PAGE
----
Guardians are given a lot of powers and rights, but those powers and rights are not unfettered.  In In re Estate of Sierra Leigh Wertzer, the Georgia Court of Appeals determined that Georgia probate courts have the authority to enter orders establishing visitation schedules for a ward, over the objection of the ward’s guardian.

In this case, the ward’s mother and father had divorced, and a visitation schedule had been established in the divorce proceedings.  When the ward was about to turn 18 years of age, the mother sought to be appointed as the guardian and conservator.  The father sought to continue and extend the visitation he had been granted in the divorce proceedings.  The mother was appointed as guardian and conservator and objected to the father’s request for visitation, contending that the probate court could not “force” the adult ward to visit her father.  The appellate court, however, found that a probate court could establish visitation over the guardian’s objection because a probate court can enter orders to protect a ward’s rights and best interests.  This will sometimes occur over a guardian’s objection.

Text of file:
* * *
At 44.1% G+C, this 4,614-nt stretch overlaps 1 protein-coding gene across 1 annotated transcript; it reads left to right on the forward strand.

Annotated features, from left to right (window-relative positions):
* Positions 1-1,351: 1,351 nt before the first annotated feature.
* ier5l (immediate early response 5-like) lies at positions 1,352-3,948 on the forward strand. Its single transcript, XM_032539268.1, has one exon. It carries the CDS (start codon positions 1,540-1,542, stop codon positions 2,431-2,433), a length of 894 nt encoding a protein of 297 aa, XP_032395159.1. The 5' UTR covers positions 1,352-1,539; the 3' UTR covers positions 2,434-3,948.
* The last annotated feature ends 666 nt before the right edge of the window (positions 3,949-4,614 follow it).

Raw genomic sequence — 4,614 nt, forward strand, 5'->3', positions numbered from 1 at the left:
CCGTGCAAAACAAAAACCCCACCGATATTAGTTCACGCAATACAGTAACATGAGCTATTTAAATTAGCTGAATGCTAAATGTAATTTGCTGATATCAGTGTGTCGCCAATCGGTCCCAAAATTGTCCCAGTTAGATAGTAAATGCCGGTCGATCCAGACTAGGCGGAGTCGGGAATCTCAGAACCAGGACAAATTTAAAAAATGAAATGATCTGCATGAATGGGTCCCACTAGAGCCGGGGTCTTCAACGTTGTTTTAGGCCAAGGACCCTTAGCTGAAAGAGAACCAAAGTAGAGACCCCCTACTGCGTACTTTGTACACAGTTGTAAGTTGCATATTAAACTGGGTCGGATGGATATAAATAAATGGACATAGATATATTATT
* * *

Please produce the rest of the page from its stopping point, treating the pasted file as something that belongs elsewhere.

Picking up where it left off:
Although the mother framed the issue as one of “forcing” visitation, the court stated that there was no evidence that the ward directly expressed that she did not wish to visit with her father.  In addition, the guardian ad litem for the ward and the ward’s court appointed attorney both recommended that visitation continue.  The court, therefore, expressly stated that its opinion should not be read as establishing any precedent on whether a probate court could “force” an adult ward to visit with someone against the ward’s expressed wishes.